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The world has been convulsed by the COVID-19 (coronavirus disease 2019) pandemic. The virus has caused untold misery both directly and indirectly to people around the world and its effect on societies and economies globally has been catastrophic. International travel has ground to a near halt, the global economy has stalled and many countries around the world are in government-enforced ‘lockdowns’. Numerous countries have entered deep recessions and many global value chains have experienced massive disruption as a result of both demand, and in some cases, supply shocks, sending reverberations through the value chains of suppliers with negative multiplier and accelerator effects. Such economic shocks are largely an outcome of government policy responses to the pandemic and will have cascading effects both socially and economically for many years to come (OECD, 2020). Notwithstanding the billions of lives that have been adversely affected and the hundreds of thousands of deaths resulting from it, the pandemic has also exposed further serious flaws in the architecture of international development.

In the Global North, the purpose of lockdowns has been to slow the spread of the disease and prevent healthcare systems from being overwhelmed. The countries of the Global South appear to be affected differently, although this is changing as the geographic epicentres of the disease shift. In the developing world, lockdowns were put in place quickly, with often severe livelihood consequences given high levels of dependence on the informal sector for survival, and the general absence of widespread health, social security and public policy assistance measures.

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With the advent of the global pandemic, the architecture of international development has changed. Limited advances made through the promotion of universal healthcare and attempts to reduce global equality have been put under strain in a manner not seen in a generation. The deviation from rights-based approaches to public and social policy since early in 2020 has continued throughout the various waves of the pandemic and has caused different regions to react in different ways to enforce lockdowns, protect pharmaceutical companies, enforce inequality and introduce sometimes draconian public health emergency laws. COVID-19 has also sometimes been used as a pretext to further erode equality legislation and human rights in different contexts around the world. This chapter assesses the implications of this pandemic inequality as a feature of international development in light of the actions taken by governments around the world over its first two years.

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Chapter 2 looks at the development of the UN after World War Two and the subsequent development of the UN Declaration of Human Rights (1948), the various Covenants, Conventions and monitoring committees particularly since the end of the Cold War and increased international oversight of rights. It looks at the geopolitical, ideological and cultural factors that have influenced the development of UN Human Rights mechanisms as well as providing a critical analysis of human rights enforcement and realisability. It introduces some of the debates around the articulation of rights - cultural relativism vs universality, individual vs collective rights, socio-economic vs civil and political rights, etc.

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The Introduction, outlines the concepts and ideas contained in the book, showing how the development of universal human rights and international oversight since World War Two has led to profound global changes in thinking about social policy and global development. It argues that geo-political tensions, conflicts, continuing global inequalities, and the struggles of people around the world whose rights have been denied, have all influenced understandings of rights and state responsibilities. In essence, the formulation, interpretation, realisation and enforcement of international human rights are sites of continuing struggle. It shows how the book is organised around a range of different themes relating to international human rights, their application and influence on social policy development, with 20 chapters in three different sections, ‘International Human Rights: Context’, ‘Key Issues for Universal Human Rights-Based Approaches’, ‘Human Rights Approaches to Social Policy Development’.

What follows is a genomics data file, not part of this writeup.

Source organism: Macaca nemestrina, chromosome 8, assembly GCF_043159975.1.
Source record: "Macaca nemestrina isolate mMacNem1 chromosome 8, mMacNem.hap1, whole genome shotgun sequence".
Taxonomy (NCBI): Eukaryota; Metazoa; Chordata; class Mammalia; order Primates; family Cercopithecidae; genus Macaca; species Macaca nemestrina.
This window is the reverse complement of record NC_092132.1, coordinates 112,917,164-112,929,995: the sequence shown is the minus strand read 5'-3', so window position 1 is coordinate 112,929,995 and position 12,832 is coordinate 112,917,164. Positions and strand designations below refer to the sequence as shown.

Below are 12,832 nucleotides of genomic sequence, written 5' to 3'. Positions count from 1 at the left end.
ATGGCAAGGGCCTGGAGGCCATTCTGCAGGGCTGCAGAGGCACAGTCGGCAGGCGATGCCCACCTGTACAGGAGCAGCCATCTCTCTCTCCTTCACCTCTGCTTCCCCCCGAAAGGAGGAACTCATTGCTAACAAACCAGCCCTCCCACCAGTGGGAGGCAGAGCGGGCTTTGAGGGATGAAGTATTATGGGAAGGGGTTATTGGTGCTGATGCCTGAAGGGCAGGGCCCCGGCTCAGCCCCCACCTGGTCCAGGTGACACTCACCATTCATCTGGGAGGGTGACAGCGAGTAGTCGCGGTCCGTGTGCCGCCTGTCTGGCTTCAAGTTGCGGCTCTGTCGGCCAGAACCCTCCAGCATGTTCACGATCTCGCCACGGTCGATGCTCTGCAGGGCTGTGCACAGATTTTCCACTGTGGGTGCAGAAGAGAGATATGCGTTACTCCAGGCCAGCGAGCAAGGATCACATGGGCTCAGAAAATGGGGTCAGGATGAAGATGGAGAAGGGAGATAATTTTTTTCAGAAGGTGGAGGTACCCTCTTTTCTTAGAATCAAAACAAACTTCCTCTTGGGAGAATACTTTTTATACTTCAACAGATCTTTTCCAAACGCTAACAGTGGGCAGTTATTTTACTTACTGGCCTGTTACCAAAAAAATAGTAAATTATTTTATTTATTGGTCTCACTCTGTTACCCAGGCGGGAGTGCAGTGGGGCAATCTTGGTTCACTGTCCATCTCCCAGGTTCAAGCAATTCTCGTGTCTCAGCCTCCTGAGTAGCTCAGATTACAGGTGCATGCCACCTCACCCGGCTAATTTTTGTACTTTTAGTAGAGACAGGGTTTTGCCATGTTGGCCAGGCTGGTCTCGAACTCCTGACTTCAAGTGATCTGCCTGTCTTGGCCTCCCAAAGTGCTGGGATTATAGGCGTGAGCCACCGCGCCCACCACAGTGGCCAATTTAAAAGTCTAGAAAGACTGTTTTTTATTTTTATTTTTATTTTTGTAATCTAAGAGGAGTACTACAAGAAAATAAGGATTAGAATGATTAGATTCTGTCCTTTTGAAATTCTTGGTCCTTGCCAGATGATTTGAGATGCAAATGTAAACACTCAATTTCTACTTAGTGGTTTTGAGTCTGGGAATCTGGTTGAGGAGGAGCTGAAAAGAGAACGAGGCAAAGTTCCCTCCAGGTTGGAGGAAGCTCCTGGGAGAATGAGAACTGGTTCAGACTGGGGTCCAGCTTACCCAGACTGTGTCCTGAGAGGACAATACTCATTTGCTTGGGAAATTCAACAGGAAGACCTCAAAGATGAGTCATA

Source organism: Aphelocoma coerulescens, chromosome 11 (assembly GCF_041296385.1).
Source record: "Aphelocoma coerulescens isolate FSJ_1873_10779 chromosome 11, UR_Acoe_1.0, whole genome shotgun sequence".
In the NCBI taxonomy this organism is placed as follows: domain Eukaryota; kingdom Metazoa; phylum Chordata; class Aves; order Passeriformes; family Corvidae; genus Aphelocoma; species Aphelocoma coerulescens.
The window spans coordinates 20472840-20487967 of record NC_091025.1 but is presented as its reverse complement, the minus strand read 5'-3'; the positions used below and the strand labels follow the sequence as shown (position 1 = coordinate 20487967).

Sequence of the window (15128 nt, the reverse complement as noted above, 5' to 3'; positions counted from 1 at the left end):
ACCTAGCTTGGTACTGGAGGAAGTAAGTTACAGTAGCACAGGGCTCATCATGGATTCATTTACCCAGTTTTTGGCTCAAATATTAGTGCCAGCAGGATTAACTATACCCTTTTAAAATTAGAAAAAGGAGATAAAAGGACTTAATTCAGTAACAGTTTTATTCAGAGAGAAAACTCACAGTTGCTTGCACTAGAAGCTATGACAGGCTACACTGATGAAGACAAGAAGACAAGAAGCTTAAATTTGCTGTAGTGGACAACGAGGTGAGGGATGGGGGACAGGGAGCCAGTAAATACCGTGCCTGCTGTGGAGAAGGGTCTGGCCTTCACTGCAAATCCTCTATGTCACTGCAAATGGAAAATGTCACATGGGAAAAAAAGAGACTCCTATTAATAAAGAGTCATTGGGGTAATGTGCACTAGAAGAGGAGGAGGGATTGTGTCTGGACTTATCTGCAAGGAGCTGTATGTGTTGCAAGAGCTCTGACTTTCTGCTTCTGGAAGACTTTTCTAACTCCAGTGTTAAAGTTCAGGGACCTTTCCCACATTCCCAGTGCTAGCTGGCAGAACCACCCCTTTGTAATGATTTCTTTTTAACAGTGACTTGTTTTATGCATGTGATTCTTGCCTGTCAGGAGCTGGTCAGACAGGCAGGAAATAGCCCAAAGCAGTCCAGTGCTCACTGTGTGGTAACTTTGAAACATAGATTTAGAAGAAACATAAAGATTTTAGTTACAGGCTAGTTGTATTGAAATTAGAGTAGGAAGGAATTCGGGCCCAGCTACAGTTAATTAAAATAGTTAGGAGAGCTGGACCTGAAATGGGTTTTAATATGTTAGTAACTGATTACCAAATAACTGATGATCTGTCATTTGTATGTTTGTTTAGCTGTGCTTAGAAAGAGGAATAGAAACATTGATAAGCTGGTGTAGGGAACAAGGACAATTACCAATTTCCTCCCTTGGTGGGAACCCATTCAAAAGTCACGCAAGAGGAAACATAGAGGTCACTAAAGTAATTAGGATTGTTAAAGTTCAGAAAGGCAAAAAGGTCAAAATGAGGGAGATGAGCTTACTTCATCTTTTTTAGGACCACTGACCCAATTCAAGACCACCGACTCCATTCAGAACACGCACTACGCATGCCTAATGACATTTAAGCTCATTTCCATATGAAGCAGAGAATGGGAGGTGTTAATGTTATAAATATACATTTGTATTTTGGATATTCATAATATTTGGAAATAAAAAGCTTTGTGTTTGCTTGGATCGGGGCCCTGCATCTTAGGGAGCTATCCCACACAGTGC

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From a Critical Social Policy perspective and with a Global Development remit, this book addresses a range of key questions regarding international human rights. With human rights constantly under challenge, this collection of chapters represent a comprehensive critique that adds a social policy perspective to recent political and legalistic analysis. Expert contributors draw on local and global examples to review constructs of universal rights and their impact on social policy and human welfare. With thorough analysis of their strengths, weaknesses and enforcement, it sets out their role in domestic and geo-political affairs. For those with an interest in social policy, ethics, development, politics and international relations, this is an honest appraisal of both the concepts of international human rights and their realities.

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From a Critical Social Policy perspective and with a Global Development remit, this book addresses a range of key questions regarding international human rights. With human rights constantly under challenge, this collection of chapters represent a comprehensive critique that adds a social policy perspective to recent political and legalistic analysis. Expert contributors draw on local and global examples to review constructs of universal rights and their impact on social policy and human welfare. With thorough analysis of their strengths, weaknesses and enforcement, it sets out their role in domestic and geo-political affairs. For those with an interest in social policy, ethics, development, politics and international relations, this is an honest appraisal of both the concepts of international human rights and their realities.